• The average company in the U.S. loses $15 million per year to cybercrime.
  • Hackers offer their services for hire for as little as $100. That makes it trivially easy for a malicious party to target an organization’s network with an attack that could cost much, much more than the price of hiring a hacker.
network security hackers war army
J. Carr on Flickr

This is war

The danger posed by hackers isn’t limited to financial damages. In an age when the network controls everything, hackers who attack the network can cause crippling harm to public health, government services, and more.

Just last week, the US Computer Emergency Readiness Team issued an alert about the increasing threat to network infrastructure devices. “There has never been a greater need to improve network infrastructure security,” cautions the report.

“Cybercriminals are launching missives against a global attack surface comprised of the world’s people, households, companies, governments, police, hospitals, schools, banks, power grids, utilities, data centers, servers, networks, PCs, laptops, tablets, and smartphones,” writes Cybersecurity Ventures.

The threat will only grow greater, the group adds, as the expansion of the IoT increases the number of devices that hackers might attack to take physical control of homes, offices, and public services.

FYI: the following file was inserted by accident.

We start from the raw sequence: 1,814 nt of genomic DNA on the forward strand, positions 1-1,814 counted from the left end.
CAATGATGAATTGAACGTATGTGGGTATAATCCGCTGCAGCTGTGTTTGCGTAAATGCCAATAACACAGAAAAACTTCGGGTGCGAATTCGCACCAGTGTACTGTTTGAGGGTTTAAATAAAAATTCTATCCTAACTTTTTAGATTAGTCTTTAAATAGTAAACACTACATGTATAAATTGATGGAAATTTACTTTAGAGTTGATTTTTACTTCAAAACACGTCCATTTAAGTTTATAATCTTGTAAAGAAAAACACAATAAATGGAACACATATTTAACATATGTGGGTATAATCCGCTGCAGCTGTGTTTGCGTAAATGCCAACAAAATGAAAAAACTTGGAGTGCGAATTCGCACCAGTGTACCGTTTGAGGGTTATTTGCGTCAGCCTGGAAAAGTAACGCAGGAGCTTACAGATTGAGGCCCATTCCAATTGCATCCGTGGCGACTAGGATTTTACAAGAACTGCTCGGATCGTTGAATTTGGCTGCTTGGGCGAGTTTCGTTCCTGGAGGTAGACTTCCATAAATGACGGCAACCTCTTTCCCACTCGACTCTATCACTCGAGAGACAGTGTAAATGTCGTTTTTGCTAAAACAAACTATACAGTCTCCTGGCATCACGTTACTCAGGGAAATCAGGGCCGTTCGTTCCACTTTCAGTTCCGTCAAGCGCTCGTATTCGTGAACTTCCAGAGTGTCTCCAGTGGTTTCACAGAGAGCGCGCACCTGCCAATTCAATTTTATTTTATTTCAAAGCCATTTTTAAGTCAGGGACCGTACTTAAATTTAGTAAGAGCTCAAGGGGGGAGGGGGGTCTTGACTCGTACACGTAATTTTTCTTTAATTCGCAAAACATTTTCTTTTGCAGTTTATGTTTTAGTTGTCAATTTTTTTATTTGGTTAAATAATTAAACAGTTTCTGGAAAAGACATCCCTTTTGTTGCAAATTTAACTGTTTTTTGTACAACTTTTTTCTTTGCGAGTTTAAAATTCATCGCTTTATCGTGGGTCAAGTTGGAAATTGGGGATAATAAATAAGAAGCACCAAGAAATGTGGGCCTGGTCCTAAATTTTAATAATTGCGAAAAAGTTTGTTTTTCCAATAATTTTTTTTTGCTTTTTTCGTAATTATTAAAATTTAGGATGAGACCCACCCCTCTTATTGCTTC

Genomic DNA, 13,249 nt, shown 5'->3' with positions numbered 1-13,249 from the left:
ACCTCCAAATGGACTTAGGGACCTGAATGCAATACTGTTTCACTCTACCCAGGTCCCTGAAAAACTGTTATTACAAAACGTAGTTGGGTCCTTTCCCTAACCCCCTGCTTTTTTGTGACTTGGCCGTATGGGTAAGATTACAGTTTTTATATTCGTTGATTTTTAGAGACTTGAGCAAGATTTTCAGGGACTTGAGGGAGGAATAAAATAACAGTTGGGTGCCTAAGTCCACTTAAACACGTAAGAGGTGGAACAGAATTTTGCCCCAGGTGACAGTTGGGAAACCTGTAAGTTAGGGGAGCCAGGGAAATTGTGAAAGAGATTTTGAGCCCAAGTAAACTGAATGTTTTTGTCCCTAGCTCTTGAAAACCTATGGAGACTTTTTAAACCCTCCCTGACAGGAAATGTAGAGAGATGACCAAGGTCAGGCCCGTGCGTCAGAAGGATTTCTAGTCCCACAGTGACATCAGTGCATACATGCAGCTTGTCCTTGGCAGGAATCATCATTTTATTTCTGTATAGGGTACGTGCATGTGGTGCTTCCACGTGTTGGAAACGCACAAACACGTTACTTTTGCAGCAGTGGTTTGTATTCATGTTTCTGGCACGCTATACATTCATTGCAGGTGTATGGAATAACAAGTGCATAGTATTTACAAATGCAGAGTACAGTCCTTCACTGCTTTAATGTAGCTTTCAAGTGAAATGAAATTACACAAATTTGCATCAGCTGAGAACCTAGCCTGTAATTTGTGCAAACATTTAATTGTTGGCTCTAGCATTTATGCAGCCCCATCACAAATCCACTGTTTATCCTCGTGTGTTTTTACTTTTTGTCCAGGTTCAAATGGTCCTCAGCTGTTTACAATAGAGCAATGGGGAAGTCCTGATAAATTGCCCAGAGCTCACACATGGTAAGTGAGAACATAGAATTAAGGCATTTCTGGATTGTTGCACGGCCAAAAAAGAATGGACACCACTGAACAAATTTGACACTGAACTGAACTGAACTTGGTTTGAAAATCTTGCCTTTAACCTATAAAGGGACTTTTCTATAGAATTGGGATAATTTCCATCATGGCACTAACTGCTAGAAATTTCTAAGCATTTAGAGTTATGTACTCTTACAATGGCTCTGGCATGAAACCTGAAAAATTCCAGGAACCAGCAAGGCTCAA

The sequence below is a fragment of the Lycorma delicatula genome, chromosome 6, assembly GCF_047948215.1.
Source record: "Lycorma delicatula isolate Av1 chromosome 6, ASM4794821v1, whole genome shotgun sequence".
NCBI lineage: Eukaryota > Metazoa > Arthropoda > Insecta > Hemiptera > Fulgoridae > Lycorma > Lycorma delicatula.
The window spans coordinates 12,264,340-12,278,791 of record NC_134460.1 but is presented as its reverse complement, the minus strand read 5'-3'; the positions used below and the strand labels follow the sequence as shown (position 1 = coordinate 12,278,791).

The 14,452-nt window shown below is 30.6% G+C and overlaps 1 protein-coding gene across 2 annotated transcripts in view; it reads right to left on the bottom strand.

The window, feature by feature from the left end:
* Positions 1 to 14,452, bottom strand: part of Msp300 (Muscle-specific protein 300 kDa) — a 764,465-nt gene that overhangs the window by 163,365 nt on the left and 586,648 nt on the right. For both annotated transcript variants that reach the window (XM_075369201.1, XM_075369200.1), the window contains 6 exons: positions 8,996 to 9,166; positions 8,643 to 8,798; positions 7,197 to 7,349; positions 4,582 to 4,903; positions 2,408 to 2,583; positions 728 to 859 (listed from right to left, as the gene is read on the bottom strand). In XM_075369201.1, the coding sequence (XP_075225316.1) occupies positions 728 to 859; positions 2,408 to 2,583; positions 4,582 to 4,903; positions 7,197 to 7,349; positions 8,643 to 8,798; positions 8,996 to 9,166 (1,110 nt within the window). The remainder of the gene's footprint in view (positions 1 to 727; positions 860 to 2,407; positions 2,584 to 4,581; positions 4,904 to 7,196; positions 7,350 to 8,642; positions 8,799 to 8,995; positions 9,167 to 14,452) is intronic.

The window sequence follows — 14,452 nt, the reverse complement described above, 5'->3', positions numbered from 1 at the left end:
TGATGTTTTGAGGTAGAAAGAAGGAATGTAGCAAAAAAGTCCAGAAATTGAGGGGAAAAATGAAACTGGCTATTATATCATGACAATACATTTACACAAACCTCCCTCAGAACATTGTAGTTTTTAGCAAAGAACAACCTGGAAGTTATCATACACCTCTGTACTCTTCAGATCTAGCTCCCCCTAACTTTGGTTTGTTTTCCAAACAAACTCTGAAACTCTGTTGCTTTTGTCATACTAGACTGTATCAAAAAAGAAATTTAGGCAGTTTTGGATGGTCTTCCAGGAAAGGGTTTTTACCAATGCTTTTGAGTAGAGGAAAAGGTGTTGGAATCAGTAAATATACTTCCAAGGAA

This danger is why MSPAlliance, at the start of 2016, identified critical infrastructure, such as water treatment facilities and power plants, as one of the new areas that MSPs can assume a key role in helping to keep secure.

The MSPAlliance also predicted MSPs will be called on to help fight the global war on terror, as governments pass laws requiring MSPs to assist in efforts to combat terrorist activities related to the network.

The network admin’s role in stopping hackers

When networks run the world, and you run the networks, you shoulder a huge responsibility. As a network administrator, you’re a main line of defense against hacker threats. To fulfill your mission, ensure the networks you oversee are locked down and hardened against attack as much as possible.

Explaining how to secure a network would require a much longer article than this. But briefly, the following principles help keep networks secure:

  • Maintain visibility. Being able to map a network and monitor device status constantly is crucial for finding and identifying threats.
  • Control access. Granular access control configurations mitigate the risk of users gaining access to devices they shouldn’t control.
  • Leverage the cloud. The cloud provides a central management hub for monitoring the network. It also separates the network from the management infrastructure, so that if the network itself is attacked, the network management platform is still secure.
  • Be agile. You can no longer count on controlling which devices join the network or on establishing firm network perimeters. As a result, you need to deploy network management solutions that can scale and adapt easily to meet the ever-changing needs of a client’s network.
  • Partner with the right people. If you lack the in-house security expertise to thwart hackers, outsource or form alliances.

By delivering a secure network, you’re not only providing the best service to your users, you’re also helping to stop the hackerpocalpyse and save the world.